Google App Engine

Writing the API: A Simple GET

In this part of the tutorial, you'll create a backend API that has a very simple GET. We'll need to add a JavaBean class called Greeting.

Coding a backend with a simple GET method

To write a simple backend,

  1. In your project, change directory to src/main/java/com/google/appengine/samples/helloendpoints.

  2. Create a file named, and add the following contents:

    public class HelloGreeting {
      public String message;
      public HelloGreeting() {};
      public HelloGreeting(String message) {
        this.message = message;
      public String getMessage() {
        return message;
      public void setMessage(String message) {
        this.message = message;
  3. In that same directory, create a file named and add the following contents:

    import javax.inject.Named;
    import java.util.ArrayList;
     * Defines v1 of a helloworld API, which provides simple "greeting" methods.
    @Api(name = "helloworld", version = "v1")
    public class Greetings {
      public static ArrayList<HelloGreeting> greetings = new ArrayList<HelloGreeting>();
      static {
        greetings.add(new HelloGreeting("hello world!"));
        greetings.add(new HelloGreeting("goodbye world!"));
      public HelloGreeting getGreeting(@Named("id") Integer id) {
        return greetings.get(id);
  4. Rebuild the project by changing to the main project directory (the directory containing the main pom.xml file and the <app>-ear and <app>-war subdirectories), and invoking Maven as follows;

    mvn clean install
  5. Run the backend you just created by changing to project's <app>-ear subdirectory (not from the <app>-war):

    mvn appengine:devserver
  6. When the backend builds and loads successfully this message is displayed: INFO: Dev App Server is now running. In your browser, visit the URL

  7. This opens up the API Explorer for your backend. Notice the list of APIs displayed with helloworld API in that list. Click helloworld to display the available methods. Notice how the name specified in your @Api annotation, helloworld is prepended to the Api class and method name. Click helloworld.greetings.getGreetings to display the Explorer form for it:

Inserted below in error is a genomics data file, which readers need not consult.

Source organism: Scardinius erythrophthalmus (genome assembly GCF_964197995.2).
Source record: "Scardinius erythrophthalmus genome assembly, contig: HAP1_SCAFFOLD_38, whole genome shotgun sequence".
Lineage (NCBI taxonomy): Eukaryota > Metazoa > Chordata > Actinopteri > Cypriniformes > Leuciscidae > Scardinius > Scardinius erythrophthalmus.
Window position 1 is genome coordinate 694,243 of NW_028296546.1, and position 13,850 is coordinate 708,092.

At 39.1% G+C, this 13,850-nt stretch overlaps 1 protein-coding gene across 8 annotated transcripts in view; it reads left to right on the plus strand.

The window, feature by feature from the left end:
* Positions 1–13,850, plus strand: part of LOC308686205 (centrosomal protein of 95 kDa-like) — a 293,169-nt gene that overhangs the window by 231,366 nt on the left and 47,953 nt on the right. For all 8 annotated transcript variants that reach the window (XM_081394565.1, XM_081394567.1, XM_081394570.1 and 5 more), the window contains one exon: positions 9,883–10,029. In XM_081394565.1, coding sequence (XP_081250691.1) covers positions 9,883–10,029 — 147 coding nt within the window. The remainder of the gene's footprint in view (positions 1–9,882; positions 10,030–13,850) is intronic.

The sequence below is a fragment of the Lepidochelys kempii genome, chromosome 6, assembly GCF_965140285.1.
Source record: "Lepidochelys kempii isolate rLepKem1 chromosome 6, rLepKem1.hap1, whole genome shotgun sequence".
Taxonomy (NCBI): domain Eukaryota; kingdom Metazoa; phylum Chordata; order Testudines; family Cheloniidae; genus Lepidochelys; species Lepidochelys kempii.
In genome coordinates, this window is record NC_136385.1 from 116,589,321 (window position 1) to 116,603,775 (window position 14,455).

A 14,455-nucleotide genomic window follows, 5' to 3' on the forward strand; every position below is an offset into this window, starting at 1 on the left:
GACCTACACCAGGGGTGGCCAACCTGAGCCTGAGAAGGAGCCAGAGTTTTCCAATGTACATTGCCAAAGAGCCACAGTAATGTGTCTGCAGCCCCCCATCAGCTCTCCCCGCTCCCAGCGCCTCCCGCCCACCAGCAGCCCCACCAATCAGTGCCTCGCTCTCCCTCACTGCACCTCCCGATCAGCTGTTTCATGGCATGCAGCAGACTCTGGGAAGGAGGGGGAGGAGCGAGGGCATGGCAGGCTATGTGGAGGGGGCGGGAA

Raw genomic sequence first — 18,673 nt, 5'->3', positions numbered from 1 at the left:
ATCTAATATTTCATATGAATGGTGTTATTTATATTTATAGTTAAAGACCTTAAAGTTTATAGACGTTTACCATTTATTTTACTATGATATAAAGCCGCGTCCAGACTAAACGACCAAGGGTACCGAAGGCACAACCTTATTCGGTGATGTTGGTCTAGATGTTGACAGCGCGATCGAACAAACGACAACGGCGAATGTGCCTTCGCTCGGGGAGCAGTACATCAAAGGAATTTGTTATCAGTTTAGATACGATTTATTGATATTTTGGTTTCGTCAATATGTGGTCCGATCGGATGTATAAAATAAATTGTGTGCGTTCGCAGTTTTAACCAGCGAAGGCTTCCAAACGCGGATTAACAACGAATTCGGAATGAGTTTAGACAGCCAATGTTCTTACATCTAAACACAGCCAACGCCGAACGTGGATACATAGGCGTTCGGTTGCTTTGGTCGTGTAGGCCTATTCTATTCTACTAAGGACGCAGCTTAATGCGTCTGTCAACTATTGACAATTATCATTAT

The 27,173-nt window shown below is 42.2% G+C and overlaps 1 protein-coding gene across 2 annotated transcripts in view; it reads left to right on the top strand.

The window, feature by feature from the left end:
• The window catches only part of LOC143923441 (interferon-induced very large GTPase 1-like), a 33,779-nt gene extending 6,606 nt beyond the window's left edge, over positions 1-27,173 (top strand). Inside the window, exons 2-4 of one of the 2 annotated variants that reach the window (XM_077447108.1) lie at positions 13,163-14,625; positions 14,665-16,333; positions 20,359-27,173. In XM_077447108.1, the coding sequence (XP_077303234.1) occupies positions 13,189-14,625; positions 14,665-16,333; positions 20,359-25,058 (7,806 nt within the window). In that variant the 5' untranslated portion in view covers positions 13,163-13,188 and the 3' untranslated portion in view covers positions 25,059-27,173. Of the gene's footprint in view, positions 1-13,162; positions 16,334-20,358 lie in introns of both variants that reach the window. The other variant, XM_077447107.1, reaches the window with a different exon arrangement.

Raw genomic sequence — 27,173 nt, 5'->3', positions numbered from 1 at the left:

8. Our simple backend has two "canned" messages in an array. Get the first message by entering a value of 0 in the Id text box, then click Execute.

  9. Notice the display of the request and response. In the Response, you'll see the OK result and the returned message, hello world!.

  10. Enter a value of 1 in the Id text box, then click Execute; this time the message is goodbye world!.

Code summary

A class that defines an API can be a plain Java object, inheriting from Object, or it can be part of a complex class hierarchy — the choice is up to you. In this example, we used the Greeting class that inherits from Object.

In the code, notice the imports. You must always import because you must always annotate your API class with @Api, as shown in the snippet. If you wanted to create an API that exposes multiple classes, you would use the same @Api annotation for each class. (The name and version would have to be the same for each class). For a list of the attributes available, see @Api: API-Scoped Annotations or the Javadoc for @Api.

Notice that we didn't use the @ApiMethod annotation, because we don't need any special API configuration for the method. The method is public so it is automatically exposed in the API.


Next, we'll add a simple POST.

Continue to Writing the API: a Simple POST.

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